Stay tuned to TGIPP regarding poetry related updates for these festivals.
Sudeep Sen, poet and editor of the Harper Collins Book of English Poetry by Indians, has been an ardent promoter of the work coming out of the Indian subcontinent. He’s been closely involved in the realization of other anthologies in the past, viz., World Literature Today Writing from Modern India (2010), The Literary Review Indian Poetry (2009) and Midnight’s Grandchildren: Post-Independence English Poetry from India (2004). His own poems have appeared in several Indian as well as international publications. His work has also been widely translated in several languages. A Pushcart Prize nominee for his work in Postmarked India: New & Selected Poems by HarperCollins, he is also on the editorial boards of various renowned journals and magazines.
Speaking to mainstream daily, The Times of India, Sudeep Sen shared:
‘The point and power of poetry is absolute. It is urgent, inescapable and transcendental. Beautiful writing through pretty phraseology is only a very small fraction of the entire art form. There is much more beyond this narrow notion of aesthetics. Unlike prose, which tends largely to be prosaic, poetry is something we humans resort to in our most intimate and precious moments — birth, death, love, rejection, grief, happiness, prayer and so on’.
The interview makes for a fine read and is a strong representation for the quality of English poetry coming out of India. Read more here.
Mark your calendars for Saturday, 29th September 2012. The global 100 Thousand Poets for Change initiative has a local chapter in Bangalore. Come over to Atta Galatta in Koramangala and enjoy poetry readings by the city’s most active poets. If you like poetry and have a heart for social causes, you are welcome to join us even if you may only be passing through Bangalore. Like our Facebook page for all the details of this event or note the updates here.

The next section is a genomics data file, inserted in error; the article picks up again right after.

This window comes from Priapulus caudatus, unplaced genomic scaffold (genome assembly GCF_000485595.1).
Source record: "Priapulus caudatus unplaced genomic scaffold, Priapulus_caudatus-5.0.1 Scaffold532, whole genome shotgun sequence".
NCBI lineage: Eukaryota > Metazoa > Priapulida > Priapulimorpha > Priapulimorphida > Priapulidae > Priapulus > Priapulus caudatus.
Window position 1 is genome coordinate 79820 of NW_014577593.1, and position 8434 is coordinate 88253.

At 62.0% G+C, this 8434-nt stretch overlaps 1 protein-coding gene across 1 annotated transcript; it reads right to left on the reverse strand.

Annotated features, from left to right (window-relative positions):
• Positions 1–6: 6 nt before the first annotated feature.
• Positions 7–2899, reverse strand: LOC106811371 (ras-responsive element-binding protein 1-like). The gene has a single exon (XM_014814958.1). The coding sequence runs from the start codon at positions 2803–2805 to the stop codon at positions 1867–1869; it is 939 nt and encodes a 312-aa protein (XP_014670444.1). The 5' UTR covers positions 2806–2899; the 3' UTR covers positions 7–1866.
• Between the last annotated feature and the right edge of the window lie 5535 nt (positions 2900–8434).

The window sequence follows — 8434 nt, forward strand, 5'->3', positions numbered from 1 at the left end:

“Art presents the opportunity to influence change in the global social, environmental and political landscape. Poetry, very specifically, can gather people together for issues affecting the world. As a genre it forms an ideal creative outlet while allowing room for expression without the limits of overly rigid rules.”
For Mehrotra and some of his contemporaries, the spatial perspective on modernity and the appetite for moving sideways explains much—for instance, why Kolatkar could choose to speak in Williams’ diction in Jejuri; why Ramanujan could reach for Marianne Moore when translating from the ancient Tamil; why Mehrotra, as both a poet and translator, could fashion affinities with the Surrealists, with Pound (in his translations of Prakrit love poetry), and with the idiom of the American comic book (the recent Kabir translations). In his penchant for making the canonical uncanonical, in his inversions of linear progression, and in his assumption that literature is a space rather than an inheritance, Mehrotra is akin to Borges. “A borrowed voice sets the true one/free,”
A long essay by Amit Chaudhuri, in the September issue of The Caravan, called The Sideways Movement, addresses and traces the issues of an indigenous tradition of Indian English writing, tailoring the Emperor’s clothes, so to speak, to suit one’s purpose. Chaudhuri shares how an essay written twenty years ago, by poet Arvind Krishna Mehrotra, The Emperor Has No Clothes, created a commotion by accusing most Indian English writers of the time, of adopting English and its traditions, without any innovations or customizations. In that infamous essay, Mehrotra made statements such as:
(Arvind Krishna Mehrotra, “The Emperor Has No Clothes.” Chandrabhaga, #7, 1982.)